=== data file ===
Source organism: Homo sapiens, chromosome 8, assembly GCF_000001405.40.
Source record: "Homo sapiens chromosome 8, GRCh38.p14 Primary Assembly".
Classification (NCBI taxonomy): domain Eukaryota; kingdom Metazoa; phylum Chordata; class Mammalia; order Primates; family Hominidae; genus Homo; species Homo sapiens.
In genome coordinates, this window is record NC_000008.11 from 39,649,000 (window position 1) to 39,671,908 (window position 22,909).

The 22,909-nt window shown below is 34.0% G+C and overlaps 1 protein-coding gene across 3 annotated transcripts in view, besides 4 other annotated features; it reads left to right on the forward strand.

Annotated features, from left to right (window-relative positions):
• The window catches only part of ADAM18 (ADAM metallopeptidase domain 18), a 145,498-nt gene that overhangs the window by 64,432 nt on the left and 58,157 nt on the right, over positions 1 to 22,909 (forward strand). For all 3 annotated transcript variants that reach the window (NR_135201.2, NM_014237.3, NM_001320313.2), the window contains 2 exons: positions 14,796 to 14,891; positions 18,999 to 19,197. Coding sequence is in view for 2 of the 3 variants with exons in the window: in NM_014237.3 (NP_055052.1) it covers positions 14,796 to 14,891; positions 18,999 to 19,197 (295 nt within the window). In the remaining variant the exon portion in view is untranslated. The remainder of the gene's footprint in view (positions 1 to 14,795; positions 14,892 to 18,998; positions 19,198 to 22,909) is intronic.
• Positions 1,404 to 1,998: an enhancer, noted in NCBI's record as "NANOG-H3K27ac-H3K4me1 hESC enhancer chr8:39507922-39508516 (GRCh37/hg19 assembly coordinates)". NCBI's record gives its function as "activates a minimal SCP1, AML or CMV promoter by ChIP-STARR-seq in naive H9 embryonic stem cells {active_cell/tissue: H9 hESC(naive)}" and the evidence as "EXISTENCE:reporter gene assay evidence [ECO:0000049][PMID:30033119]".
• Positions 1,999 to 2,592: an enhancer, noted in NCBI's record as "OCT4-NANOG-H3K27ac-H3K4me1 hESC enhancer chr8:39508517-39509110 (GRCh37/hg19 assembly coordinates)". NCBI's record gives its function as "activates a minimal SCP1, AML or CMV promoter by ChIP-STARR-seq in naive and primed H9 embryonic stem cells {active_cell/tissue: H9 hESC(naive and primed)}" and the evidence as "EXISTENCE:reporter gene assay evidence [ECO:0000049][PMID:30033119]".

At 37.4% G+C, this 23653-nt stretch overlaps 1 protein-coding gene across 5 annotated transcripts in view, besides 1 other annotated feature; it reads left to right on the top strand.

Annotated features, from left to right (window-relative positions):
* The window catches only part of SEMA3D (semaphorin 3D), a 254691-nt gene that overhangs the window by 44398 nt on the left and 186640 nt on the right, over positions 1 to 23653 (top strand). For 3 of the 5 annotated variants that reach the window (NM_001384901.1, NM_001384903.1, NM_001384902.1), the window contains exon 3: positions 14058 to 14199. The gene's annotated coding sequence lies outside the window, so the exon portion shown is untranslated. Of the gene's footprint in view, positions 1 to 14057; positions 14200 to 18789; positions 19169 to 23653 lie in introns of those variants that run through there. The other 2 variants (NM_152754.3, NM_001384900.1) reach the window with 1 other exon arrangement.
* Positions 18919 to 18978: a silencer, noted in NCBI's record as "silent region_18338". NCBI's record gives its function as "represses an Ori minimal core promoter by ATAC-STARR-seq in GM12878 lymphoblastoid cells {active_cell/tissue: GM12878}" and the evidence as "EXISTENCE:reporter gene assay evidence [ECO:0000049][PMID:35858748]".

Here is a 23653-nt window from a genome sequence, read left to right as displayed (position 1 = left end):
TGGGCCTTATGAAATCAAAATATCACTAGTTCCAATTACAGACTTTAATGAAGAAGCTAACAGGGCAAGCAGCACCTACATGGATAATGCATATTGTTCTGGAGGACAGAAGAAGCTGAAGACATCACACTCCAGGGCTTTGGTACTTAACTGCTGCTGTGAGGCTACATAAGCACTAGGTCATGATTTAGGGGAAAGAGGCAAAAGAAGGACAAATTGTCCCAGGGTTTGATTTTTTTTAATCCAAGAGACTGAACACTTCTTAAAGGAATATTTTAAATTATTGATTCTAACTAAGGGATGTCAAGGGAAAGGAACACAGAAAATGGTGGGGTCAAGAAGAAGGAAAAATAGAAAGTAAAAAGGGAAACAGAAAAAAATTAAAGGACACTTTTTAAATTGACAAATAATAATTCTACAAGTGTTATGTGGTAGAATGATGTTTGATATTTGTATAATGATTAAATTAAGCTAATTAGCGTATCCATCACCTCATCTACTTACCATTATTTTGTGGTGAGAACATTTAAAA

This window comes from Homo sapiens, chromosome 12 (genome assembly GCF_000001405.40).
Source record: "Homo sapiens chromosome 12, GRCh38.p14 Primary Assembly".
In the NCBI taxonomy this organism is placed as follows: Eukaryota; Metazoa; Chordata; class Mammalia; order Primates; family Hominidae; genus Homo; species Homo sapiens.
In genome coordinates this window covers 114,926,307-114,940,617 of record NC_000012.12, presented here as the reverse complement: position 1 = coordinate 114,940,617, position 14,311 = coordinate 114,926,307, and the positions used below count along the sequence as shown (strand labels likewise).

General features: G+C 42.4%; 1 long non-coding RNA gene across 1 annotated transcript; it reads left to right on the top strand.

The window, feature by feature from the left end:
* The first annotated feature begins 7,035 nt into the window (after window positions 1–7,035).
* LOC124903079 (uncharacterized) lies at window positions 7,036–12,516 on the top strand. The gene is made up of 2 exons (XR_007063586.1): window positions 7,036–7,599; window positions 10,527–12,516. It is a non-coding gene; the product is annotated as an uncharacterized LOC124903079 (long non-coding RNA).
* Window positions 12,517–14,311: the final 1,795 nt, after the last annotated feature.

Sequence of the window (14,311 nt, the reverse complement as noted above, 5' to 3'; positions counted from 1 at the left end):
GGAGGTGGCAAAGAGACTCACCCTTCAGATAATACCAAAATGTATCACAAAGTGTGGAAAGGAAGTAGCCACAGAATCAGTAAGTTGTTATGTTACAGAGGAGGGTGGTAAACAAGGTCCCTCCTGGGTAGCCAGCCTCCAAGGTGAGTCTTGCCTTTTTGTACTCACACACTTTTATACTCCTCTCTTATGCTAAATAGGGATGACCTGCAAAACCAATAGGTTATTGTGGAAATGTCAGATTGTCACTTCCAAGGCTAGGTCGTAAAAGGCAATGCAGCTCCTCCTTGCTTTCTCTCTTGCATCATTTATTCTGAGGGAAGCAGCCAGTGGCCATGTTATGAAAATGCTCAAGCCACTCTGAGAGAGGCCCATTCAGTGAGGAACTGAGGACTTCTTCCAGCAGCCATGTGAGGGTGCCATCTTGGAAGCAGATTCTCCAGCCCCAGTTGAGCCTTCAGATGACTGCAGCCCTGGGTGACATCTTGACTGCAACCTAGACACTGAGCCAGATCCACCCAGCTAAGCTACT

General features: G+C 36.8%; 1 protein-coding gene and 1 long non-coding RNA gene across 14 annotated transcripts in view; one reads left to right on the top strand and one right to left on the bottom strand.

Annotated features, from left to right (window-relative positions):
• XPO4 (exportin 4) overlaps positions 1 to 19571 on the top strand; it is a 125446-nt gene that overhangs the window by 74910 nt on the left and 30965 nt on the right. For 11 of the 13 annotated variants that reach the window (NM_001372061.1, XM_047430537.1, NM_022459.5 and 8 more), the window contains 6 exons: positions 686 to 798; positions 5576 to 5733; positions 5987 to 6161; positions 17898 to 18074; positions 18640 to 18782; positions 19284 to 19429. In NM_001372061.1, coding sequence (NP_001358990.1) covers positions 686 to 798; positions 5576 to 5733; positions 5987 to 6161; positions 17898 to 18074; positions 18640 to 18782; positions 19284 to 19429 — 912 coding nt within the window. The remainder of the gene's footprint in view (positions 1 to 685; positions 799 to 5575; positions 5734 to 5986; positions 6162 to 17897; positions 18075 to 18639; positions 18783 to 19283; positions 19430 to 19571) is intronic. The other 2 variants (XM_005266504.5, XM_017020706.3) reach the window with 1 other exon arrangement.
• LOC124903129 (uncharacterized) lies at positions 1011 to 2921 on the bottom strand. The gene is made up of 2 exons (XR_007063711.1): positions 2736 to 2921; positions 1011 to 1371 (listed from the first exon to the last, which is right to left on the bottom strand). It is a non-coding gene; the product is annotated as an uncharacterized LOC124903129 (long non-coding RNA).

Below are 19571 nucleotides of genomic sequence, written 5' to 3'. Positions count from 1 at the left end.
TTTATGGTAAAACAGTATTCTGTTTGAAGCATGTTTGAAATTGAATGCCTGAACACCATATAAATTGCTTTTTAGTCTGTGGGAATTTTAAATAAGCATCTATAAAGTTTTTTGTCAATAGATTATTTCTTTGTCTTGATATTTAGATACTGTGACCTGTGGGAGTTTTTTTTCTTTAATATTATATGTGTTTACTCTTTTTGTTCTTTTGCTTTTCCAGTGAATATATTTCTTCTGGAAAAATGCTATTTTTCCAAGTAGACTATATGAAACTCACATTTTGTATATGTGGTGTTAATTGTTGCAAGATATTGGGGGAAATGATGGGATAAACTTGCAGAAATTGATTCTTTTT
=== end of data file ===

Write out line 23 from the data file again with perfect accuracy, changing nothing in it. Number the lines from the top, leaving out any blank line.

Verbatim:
* LOC124903079 (uncharacterized) lies at window positions 7,036–12,516 on the top strand. The gene is made up of 2 exons (XR_007063586.1): window positions 7,036–7,599; window positions 10,527–12,516. It is a non-coding gene; the product is annotated as an uncharacterized LOC124903079 (long non-coding RNA).